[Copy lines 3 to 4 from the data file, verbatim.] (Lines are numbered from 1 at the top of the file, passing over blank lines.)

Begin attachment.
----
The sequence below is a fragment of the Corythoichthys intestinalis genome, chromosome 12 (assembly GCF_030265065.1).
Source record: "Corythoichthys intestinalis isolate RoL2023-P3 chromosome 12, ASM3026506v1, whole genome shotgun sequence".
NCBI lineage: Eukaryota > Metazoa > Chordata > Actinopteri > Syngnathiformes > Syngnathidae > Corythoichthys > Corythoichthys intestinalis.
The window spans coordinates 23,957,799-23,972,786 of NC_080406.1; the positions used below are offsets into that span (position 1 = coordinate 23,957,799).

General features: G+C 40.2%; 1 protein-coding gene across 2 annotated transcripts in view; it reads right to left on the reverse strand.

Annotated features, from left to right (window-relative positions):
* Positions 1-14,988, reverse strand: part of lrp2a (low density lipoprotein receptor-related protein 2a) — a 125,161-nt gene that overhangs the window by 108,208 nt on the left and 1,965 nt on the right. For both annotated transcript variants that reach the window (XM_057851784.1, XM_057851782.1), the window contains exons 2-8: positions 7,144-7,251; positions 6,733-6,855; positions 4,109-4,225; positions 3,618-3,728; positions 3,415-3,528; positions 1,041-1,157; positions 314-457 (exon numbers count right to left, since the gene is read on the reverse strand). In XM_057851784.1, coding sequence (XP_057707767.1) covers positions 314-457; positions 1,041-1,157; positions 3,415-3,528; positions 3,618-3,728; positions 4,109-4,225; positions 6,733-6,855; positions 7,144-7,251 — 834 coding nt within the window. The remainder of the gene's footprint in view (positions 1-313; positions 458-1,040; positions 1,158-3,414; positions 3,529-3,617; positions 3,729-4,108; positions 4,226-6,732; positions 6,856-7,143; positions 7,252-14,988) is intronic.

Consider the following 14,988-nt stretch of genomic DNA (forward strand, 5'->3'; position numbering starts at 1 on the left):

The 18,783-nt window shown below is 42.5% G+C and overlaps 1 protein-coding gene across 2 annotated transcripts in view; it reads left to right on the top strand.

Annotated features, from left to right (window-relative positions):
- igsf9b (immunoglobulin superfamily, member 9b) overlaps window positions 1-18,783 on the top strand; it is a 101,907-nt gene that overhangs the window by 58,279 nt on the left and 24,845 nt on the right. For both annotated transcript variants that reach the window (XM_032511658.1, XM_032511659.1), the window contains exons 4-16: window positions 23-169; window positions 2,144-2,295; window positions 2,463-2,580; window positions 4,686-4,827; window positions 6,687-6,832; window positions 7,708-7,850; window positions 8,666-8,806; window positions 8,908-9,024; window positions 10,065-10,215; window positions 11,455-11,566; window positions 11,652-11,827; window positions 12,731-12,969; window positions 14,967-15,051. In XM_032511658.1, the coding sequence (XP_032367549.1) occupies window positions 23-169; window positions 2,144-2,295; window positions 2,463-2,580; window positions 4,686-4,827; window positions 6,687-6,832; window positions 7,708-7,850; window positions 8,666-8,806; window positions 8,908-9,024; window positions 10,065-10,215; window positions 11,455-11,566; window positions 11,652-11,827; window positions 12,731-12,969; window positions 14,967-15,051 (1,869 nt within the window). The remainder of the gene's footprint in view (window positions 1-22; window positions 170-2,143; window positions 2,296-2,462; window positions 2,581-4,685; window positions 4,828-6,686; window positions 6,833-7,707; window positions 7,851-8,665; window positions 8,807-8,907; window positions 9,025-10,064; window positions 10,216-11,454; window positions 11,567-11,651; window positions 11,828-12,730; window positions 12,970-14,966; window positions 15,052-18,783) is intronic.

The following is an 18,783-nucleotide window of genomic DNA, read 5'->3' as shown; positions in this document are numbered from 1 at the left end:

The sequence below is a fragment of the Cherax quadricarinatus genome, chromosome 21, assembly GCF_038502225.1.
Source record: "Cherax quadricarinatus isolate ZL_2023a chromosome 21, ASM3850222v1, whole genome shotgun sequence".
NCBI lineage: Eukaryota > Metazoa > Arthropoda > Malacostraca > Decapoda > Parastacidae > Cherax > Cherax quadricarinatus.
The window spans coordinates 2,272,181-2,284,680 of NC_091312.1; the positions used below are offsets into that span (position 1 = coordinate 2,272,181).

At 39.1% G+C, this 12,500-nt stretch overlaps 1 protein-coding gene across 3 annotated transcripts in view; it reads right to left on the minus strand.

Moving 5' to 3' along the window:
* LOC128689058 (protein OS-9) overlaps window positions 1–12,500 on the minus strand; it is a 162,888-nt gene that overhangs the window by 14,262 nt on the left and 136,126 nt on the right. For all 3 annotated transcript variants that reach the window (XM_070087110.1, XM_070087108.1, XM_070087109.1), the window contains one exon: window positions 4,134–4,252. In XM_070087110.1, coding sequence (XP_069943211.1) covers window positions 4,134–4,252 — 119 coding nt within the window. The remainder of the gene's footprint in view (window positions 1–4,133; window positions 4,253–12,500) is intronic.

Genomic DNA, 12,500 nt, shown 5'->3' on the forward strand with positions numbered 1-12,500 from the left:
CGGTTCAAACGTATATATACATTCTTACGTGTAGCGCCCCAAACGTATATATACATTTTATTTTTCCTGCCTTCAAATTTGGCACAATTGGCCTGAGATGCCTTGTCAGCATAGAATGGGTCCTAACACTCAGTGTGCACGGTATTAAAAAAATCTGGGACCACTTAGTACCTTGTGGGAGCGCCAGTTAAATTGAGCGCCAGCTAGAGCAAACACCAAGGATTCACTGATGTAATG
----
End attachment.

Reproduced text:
NCBI lineage: Eukaryota > Metazoa > Chordata > Actinopteri > Syngnathiformes > Syngnathidae > Corythoichthys > Corythoichthys intestinalis.
The window spans coordinates 23,957,799-23,972,786 of NC_080406.1; the positions used below are offsets into that span (position 1 = coordinate 23,957,799).